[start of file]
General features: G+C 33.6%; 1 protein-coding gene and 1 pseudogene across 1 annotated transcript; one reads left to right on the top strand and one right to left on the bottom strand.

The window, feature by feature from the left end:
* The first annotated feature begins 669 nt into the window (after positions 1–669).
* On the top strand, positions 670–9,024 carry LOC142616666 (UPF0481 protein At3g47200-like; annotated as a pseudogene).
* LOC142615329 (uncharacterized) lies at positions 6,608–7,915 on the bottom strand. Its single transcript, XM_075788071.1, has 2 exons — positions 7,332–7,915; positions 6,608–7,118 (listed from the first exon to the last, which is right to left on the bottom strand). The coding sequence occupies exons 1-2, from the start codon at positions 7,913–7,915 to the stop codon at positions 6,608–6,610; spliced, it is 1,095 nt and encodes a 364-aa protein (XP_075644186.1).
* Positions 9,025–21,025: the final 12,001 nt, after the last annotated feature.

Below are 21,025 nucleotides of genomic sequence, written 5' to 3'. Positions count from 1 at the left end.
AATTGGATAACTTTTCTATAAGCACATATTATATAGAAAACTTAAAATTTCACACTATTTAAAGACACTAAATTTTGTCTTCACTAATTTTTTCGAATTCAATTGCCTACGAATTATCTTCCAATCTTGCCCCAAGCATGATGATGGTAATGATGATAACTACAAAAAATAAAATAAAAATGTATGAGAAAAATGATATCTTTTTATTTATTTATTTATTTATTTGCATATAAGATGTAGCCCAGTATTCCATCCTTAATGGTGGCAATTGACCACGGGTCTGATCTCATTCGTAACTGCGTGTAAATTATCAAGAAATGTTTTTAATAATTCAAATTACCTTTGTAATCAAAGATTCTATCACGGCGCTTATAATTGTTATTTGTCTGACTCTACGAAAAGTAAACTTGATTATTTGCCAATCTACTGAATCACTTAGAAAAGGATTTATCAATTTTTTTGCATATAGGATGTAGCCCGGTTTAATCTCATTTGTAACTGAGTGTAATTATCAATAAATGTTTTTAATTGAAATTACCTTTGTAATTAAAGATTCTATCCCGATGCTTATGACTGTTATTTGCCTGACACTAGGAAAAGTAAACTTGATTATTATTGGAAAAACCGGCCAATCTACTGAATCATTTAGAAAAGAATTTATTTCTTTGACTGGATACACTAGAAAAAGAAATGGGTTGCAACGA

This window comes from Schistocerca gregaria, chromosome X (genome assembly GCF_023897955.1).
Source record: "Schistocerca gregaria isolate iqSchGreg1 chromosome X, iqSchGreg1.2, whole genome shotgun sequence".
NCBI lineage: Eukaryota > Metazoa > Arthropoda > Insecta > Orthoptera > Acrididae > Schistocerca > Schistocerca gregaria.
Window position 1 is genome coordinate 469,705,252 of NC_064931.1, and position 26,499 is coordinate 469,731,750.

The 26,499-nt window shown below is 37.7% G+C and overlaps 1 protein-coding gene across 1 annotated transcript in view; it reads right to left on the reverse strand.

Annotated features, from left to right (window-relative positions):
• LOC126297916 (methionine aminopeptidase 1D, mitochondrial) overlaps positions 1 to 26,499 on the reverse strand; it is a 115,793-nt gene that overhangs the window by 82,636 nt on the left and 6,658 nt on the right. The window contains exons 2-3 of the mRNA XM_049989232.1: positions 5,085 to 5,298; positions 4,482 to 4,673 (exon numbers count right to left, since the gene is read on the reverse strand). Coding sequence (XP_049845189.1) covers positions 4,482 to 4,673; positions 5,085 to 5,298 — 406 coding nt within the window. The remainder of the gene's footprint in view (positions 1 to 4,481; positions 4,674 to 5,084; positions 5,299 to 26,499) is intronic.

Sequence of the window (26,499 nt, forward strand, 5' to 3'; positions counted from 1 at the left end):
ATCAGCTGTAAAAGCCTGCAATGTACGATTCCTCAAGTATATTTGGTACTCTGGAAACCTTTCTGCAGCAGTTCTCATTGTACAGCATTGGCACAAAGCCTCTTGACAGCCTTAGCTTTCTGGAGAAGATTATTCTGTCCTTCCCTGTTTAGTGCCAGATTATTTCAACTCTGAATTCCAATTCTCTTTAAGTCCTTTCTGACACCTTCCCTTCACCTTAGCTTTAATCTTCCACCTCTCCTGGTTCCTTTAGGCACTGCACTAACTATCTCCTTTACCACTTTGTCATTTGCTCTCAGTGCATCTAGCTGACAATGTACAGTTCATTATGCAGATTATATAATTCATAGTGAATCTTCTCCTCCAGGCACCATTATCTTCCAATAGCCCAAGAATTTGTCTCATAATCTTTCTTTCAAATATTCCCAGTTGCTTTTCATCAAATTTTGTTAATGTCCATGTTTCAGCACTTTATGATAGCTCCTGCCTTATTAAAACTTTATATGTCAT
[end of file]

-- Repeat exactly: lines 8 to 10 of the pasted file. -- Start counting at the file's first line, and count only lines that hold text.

AATTGGATAACTTTTCTATAAGCACATATTATATAGAAAACTTAAAATTTCACACTATTTAAAGACACTAAATTTTGTCTTCACTAATTTTTTCGAATTCAATTGCCTACGAATTATCTTCCAATCTTGCCCCAAGCATGATGATGGTAATGATGATAACTACAAAAAATAAAATAAAAATGTATGAGAAAAATGATATCTTTTTATTTATTTATTTATTTATTTGCATATAAGATGTAGCCCAGTATTCCATCCTTAATGGTGGCAATTGACCACGGGTCTGATCTCATTCGTAACTGCGTGTAAATTATCAAGAAATGTTTTTAATAATTCAAATTACCTTTGTAATCAAAGATTCTATCACGGCGCTTATAATTGTTATTTGTCTGACTCTACGAAAAGTAAACTTGATTATTTGCCAATCTACTGAATCACTTAGAAAAGGATTTATCAATTTTTTTGCATATAGGATGTAGCCCGGTTTAATCTCATTTGTAACTGAGTGTAATTATCAATAAATGTTTTTAATTGAAATTACCTTTGTAATTAAAGATTCTATCCCGATGCTTATGACTGTTATTTGCCTGACACTAGGAAAAGTAAACTTGATTATTATTGGAAAAACCGGCCAATCTACTGAATCATTTAGAAAAGAATTTATTTCTTTGACTGGATACACTAGAAAAAGAAATGGGTTGCAACGA

This window comes from Schistocerca gregaria, chromosome X (genome assembly GCF_023897955.1).
Source record: "Schistocerca gregaria isolate iqSchGreg1 chromosome X, iqSchGreg1.2, whole genome shotgun sequence".